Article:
We’ve come to a strange time when the political leaders who can get elected are not the ones who can run the country (we won’t let them!) and ministers cannot do their job within a congregation (they won’t let them). So what does such a knowitall do for a job? BLOG!!! http://gjeffreymacdonald.tumblr.com/ He’ll just get on the Net to scold us. (Of course, there’s a book.) His current post recommends that cynics never be chosen as leaders, so I guess that’s “self-insight.” I laughed and laughed.
I’d love to see the algorithm Google has assigned MacDonald’s blog. I don’t care how they define mine: I love disrupting algorithms. Anyway, what I consider to be my continuation of ministry is local, practical, by request -- there is a little overlap with blogging when I post a memorial piece. Because ministry is only a dimension of being human and Christian ministry is only cultural, historical, familiar because of that.
Seminary is supposed to (and I think did in my case) “break open your soul” and find the kernel within it that burns in every human being, joining us each to each. This can destroy one’s vocation in ministry since it is against status elevation. But the only responsible reason for a denomination to subsidize and indenture future ministers is to support them in the work of doing the same “breaking open” for others. Isn’t it? But a denomination is chiefly invested in keeping itself afloat and MacDonald is right -- people don’t necessarily like being broken open. Denominations (religious organizations with names) are based on dogma/economic status/ethnic/prestige. So it’s lucky that the UU ASSOCIATION is actually an association of FREE congregations with VOLUNTARY leadership, even as those are probably the seeds of their destruction. We can expect from them nothing but change.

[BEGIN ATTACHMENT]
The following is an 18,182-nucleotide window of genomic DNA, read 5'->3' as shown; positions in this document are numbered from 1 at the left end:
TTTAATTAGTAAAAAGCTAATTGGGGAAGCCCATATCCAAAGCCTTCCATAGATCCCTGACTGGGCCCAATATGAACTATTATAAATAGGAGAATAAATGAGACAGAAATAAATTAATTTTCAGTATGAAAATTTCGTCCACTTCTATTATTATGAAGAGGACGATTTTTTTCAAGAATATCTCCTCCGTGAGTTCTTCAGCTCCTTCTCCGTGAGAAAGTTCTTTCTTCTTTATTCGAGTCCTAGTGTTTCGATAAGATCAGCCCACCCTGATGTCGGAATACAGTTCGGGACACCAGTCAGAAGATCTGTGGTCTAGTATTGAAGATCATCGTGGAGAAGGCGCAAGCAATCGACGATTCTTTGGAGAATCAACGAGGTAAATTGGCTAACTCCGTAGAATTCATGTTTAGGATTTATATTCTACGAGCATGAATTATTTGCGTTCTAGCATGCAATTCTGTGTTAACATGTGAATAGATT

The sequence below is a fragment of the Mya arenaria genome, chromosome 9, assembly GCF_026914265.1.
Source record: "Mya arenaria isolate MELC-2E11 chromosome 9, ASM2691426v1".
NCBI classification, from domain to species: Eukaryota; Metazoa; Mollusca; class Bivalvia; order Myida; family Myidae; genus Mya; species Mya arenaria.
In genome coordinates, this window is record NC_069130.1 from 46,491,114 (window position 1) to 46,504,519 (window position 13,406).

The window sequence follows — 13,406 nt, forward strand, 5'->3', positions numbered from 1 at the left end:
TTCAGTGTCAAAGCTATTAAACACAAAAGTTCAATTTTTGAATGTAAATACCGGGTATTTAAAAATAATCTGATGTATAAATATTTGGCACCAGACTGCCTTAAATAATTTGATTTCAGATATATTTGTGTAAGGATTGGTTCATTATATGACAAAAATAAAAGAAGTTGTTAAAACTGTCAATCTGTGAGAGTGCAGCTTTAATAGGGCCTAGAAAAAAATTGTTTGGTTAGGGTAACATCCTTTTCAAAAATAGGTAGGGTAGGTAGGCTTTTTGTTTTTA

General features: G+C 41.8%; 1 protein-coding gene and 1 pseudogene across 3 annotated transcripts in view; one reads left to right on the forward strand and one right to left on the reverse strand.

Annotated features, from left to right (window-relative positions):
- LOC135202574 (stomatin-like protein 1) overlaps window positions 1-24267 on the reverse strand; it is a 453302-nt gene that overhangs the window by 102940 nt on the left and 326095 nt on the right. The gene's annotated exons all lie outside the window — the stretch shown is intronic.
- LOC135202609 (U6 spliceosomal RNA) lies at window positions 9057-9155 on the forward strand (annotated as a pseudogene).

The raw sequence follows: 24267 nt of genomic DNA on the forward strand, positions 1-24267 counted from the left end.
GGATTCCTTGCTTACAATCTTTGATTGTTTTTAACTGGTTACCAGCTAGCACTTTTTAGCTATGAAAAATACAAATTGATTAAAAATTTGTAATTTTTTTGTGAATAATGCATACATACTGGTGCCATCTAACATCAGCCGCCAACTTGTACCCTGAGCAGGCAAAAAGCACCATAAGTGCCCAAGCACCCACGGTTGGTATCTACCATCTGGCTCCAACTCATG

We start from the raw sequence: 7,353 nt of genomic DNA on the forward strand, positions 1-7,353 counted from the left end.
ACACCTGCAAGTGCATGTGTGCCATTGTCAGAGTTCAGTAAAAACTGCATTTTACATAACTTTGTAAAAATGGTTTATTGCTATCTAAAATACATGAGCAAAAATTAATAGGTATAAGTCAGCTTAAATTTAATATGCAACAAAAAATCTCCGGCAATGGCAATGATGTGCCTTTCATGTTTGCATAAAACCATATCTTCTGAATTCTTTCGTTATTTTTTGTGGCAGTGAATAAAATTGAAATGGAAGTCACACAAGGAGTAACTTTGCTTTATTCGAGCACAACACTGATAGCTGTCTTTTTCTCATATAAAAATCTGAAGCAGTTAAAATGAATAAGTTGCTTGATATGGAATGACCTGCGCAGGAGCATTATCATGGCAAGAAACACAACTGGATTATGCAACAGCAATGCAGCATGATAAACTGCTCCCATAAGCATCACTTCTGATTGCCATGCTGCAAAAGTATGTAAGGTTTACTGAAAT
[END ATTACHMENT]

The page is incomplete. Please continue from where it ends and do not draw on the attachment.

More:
And yet I love the small congregations where I sometimes go, like the Blackfeet Methodist Church in Browning with the pulpit and communion table that Al Racine carved, the stained glass windows that Brent Warburton made, the people that I’ve known so long, the history and struggles and simple persistence of the members and clergy there. My affiliation is local and human.
Jonathan Edwards had a special calling to minister to Native Americans, you know. Edwards himself was not Alpha Clergy as he is often portrayed. He knew well this little leadership list. Denominational leaders were not fond of him. Back to the garage. I’ll spare the spiders.